Instead of direct DNA reactivity, acrylonitrile exposure was found to increase the oxidative DNA damage in recent animal studies (El-Sayed el et al., 2008; Pu et al., 2016; Rongzhu et al., 2009). The conjugation of acrylonitrile and glutathione by gluta- thione-S-transferase is a major route for the detoxification of acrylonitrile. Moreover, acrylonitrile is oxidized to glycidonitrile, which also undergoes conjugation with glutathione (WHO, 2000). In rat brain, acrylonitrile induces oxidative stress through decreasing glutathione levels and the activity of superoxide dis- mutase (Pu et al., 2016). However, the dose of acrylonitrile exposure is high (ranging from 10 mg/kg to 100 mg/kg) in animal studies (Jiang et al., 1998; Pu et al., 2009, 2016), which is much higher than in the general population. No previous study has investigated low- dose acrylonitrile exposure and oxidative stress. Our cross- sectional study provided the first evidence that low-dose acrylo- nitrile exposure may increase oxidative stress in humans.
Environmental tobacco smoke was classified as a group A carcinogen and had been a risk factor for CVD (Raupach et al., 2006). In a smoky room, sidestream smoke accounts for 85 percent of the environmental tobacco smoke (Columbia University, 2015) and yields more acrylonitrile than mainstream smoke: 76e85 and 3e15 mg/cigarette, respectively. In indoor air, environ- mental tobacco smoke-related acrylonitrile concentrations were low (0.6e0.8 mg/m3) (H.W, 2007). Increased oxidative stress has been found in active and passive smokers in previous studies (Kosecik et al., 2005; Raupach et al., 2006; Zhou et al., 2000). In this study, the concentrations of CEMA were higher in smokers than non-smokers, but there was no difference between those not exposed and those exposed to environmental tobacco smoke. However, the association between 8-OHdG and CEMA was only significant in subjects exposed to environmental tobacco smoke. One possible explanation is that the number of active smokers in this study is too small to reduce the power. The other explanation is that there are synergistic effects between acrylonitrile and other chemicals in sidestream smoke on oxidative stress, but differences in the effects were not seen between acrylonitrile and mainstream smoke. Finally, it is possible that the effect of other chemicals on oxidative stress in mainstream smoke is much stronger than the effect of acrylonitrile, and the association between CEMA and 8- OHdG is too small to become statistically significant in active smokers.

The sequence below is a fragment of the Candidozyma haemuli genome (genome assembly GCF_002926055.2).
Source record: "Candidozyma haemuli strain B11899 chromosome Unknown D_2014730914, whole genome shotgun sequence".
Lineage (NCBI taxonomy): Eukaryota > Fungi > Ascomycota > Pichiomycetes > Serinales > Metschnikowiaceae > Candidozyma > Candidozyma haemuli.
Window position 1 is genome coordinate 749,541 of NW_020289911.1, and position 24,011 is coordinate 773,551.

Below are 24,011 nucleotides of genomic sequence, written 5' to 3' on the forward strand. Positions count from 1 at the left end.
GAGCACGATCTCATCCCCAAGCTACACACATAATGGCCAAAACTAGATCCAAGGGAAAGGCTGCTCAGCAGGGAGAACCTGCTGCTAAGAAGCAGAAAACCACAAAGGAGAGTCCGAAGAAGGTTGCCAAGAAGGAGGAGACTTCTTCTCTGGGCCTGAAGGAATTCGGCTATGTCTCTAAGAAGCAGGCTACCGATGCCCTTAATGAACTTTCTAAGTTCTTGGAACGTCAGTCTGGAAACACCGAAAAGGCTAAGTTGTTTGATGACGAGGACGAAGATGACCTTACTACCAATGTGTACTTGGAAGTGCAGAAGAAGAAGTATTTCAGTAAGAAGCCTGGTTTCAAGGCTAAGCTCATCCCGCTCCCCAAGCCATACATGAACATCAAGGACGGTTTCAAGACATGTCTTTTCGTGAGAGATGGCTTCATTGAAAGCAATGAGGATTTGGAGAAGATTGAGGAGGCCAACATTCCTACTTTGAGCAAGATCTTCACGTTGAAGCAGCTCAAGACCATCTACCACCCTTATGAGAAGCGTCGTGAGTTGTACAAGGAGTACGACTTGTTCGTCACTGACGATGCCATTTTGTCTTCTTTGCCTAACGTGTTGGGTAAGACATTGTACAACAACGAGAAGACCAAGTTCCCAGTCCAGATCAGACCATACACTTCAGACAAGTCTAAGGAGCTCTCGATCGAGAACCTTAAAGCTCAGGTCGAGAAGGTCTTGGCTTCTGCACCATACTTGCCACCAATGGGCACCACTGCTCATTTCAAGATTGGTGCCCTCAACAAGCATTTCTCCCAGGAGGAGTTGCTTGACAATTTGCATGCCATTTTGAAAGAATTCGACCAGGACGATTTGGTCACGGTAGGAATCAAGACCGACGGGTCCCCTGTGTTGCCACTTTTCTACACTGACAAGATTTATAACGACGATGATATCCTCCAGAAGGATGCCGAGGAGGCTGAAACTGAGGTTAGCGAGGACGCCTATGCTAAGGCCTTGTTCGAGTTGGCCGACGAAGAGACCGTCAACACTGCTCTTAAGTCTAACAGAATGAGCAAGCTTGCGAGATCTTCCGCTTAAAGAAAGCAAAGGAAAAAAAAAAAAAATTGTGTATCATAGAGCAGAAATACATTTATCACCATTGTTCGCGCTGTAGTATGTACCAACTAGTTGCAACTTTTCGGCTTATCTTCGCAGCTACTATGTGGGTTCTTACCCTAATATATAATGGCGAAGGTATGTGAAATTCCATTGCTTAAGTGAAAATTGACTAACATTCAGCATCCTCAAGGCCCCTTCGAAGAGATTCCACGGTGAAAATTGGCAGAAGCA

In multiple regression analysis of this study, the correlation between CEMA and oxidative stress was more obvious in younger subjects, although the concentration of CEMA was higher in the older group. Recent evidence has found that oxidative stress is one of the important determinants of aging (Kregel and Zhang, 2007). It is possible that exposure to acrylonitrile may have a lesser influ- ence on oxidative stress than age. A positive association between CEMA and oxidative stress in higher HOMA-IR subjects was also found in this study. Chronic oxidative stress is particularly dangerous for b-cells, leading to insulin resistance and type 2 Diabetes Mellitus (Evans et al., 2003). There might be synergistic effects of acrylonitrile exposure and insulin resistance on oxidative stress.
There are several limitations of our study. First, we can’t conclude the causal inference due to the cross-sectional design. Second, it is possible that other components from tobacco smoke may have an influence on oxidative stress (Li et al., 2015). Third, our study population was composed of adolescents and young adults, and therefore, we cannot apply the conclusion to other populations. Finally, the activities enzymes involved in the metabolism of N-acetylcysteine are different in different individuals due to gene polymorphisms. This may influence the urine levels of CEMA (Schettgen et al., 2012) and not considered in this study.
In conclusion, we found significant associations between urine CEMA, and 8-OHdG in a Taiwanese cohort consisting of adolescents and young adults. These associations appear significant after we enrolled CVD risk factors as covariates. We found low-level acry- lonitrile exposure may increase oxidative stress. Future research on exposure to acrylonitrile and oxidative stress was warranted.